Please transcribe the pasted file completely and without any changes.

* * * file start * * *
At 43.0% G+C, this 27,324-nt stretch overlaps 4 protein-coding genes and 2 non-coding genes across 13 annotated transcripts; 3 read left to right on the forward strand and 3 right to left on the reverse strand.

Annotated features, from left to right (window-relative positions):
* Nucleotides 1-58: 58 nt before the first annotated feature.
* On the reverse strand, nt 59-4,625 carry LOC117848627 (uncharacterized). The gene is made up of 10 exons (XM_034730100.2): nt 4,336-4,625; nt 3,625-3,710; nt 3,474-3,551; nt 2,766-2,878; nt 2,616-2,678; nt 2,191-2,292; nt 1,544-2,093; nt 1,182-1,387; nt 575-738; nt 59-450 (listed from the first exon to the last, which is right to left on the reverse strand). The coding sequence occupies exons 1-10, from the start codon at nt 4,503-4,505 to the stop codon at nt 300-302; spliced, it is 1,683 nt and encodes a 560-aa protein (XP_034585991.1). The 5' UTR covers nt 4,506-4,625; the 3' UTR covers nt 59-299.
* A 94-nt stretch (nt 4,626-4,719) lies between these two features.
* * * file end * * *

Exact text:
At 43.0% G+C, this 27,324-nt stretch overlaps 4 protein-coding genes and 2 non-coding genes across 13 annotated transcripts; 3 read left to right on the forward strand and 3 right to left on the reverse strand.

Annotated features, from left to right (window-relative positions):
* Nucleotides 1-58: 58 nt before the first annotated feature.
* On the reverse strand, nt 59-4,625 carry LOC117848627 (uncharacterized). The gene is made up of 10 exons (XM_034730100.2): nt 4,336-4,625; nt 3,625-3,710; nt 3,474-3,551; nt 2,766-2,878; nt 2,616-2,678; nt 2,191-2,292; nt 1,544-2,093; nt 1,182-1,387; nt 575-738; nt 59-450 (listed from the first exon to the last, which is right to left on the reverse strand). The coding sequence occupies exons 1-10, from the start codon at nt 4,503-4,505 to the stop codon at nt 300-302; spliced, it is 1,683 nt and encodes a 560-aa protein (XP_034585991.1). The 5' UTR covers nt 4,506-4,625; the 3' UTR covers nt 59-299.
* A 94-nt stretch (nt 4,626-4,719) lies between these two features.